I recently came across this word and my initial response was of bemusement. Having no idea what it meant, I had to Google it:

n. fear of very long words

I’m curious what your response to the word is. Is it similar to mine, or do you move towards feeling not OK with this word? I remained feeling OK, but then I feel comfortable with and enjoy the written word. However, I can still feel intimidated by words and the seriousness which I perceive them to convey. I can move between feeling OK and not OK because of the words used. And yet, words are really only sticks which point to something. They can only go so far in describing our experiences.

Consider the words 'mental health'. They still have stigma attached to them, potentially invoking fear and shame. What comes to your mind when you hear them? Is it an illness, a frightening problem? Or is it more about the up's and downs of life, something we all have. Perhaps your view is somewhere in the middle?

How does it feel when you read these words to describe mental health - psychological wellbeing. The stuff that goes on in your head. Does it feel less intimidating to hear mental health described as the stuff that goes on in your head?

Consider this description:

The depressogenic processes exhibited were further exacerbated by impaired social and interpersonal functioning and significant sleep deprivation.

How does it feel when you read the above statement written as this?

They felt so down they’d turned away from friends and family.  They were exhausted because they weren’t sleeping. They were caught in a vicious circle which made them feel more depressed.

The words in the first statement are an example of more formal language. Of course, formal language has its place. While I don’t wish to trivialise the knowledge that comes from years of medical training, my point is this: words are powerful and need to be used with care. Words can cause us to feel OK or not OK. When we’re talking about people’s mental health, this is particularly so. While we’re seeing improvements in the way mental health is talked about, our discourse around it is still steeped in medical terminology. And medicine, as a discipline, uses formal language.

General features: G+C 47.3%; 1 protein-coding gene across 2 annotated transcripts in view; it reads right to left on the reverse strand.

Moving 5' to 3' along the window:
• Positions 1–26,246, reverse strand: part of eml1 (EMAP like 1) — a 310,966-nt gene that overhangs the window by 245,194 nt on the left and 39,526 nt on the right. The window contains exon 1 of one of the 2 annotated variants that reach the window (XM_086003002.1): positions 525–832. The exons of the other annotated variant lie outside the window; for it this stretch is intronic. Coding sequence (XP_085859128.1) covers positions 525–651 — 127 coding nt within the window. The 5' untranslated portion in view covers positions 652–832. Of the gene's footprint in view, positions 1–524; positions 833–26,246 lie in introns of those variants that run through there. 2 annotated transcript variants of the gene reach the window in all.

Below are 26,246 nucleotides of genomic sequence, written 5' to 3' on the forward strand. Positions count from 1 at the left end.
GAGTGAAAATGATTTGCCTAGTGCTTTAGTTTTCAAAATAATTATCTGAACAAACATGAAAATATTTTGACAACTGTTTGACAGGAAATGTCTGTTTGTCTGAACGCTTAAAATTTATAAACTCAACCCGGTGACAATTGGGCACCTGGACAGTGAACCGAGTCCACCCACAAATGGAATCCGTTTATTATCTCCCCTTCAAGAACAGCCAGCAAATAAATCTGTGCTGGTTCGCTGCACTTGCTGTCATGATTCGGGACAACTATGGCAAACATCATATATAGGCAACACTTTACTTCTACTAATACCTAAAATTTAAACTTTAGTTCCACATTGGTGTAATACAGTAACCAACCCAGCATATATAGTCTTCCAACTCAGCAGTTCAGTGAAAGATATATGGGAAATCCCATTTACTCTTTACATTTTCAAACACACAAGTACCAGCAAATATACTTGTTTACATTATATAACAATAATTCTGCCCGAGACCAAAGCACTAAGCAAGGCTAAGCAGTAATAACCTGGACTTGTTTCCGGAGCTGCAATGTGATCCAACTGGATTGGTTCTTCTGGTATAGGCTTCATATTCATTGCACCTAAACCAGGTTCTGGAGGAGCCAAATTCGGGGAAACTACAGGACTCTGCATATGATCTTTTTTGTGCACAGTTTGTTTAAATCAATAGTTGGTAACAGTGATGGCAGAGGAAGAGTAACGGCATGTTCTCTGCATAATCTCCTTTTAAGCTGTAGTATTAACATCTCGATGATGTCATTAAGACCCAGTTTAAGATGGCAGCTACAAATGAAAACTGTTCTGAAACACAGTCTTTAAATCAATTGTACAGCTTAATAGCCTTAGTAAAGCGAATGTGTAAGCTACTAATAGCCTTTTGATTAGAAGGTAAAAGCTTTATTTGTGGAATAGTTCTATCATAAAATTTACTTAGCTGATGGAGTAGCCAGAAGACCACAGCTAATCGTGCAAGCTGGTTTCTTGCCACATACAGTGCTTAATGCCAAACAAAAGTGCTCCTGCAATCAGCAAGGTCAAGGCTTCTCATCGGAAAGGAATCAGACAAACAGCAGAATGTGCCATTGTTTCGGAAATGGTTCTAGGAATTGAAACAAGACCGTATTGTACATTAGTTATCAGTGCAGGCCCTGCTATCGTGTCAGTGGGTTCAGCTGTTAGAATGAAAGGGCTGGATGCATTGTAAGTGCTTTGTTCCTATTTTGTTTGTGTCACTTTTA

The way in which we talk about mental health is so important.  Our words are like sticks, pointing at something, describing an experience; they're not the experience. What we’re describing when we’re talking about mental health is a human being and their suffering; we’re talking about how OK or not OK someone is feeling. However, often we’re describing their suffering by pointing with a stick which is steeped in formal language. If we’re using sticks to point at someone’s experience, we don’t want to be inadvertently poking them. If words can cause us to feel not OK, perhaps it would be helpful to be mindful of the power of the words we use? 

Views expressed in this article are the views of the writer and not necessarily the views of BACP. Publication does not imply endorsement of the writer’s views. Reasonable care has been taken to avoid errors but no liability will be accepted for any errors that may occur.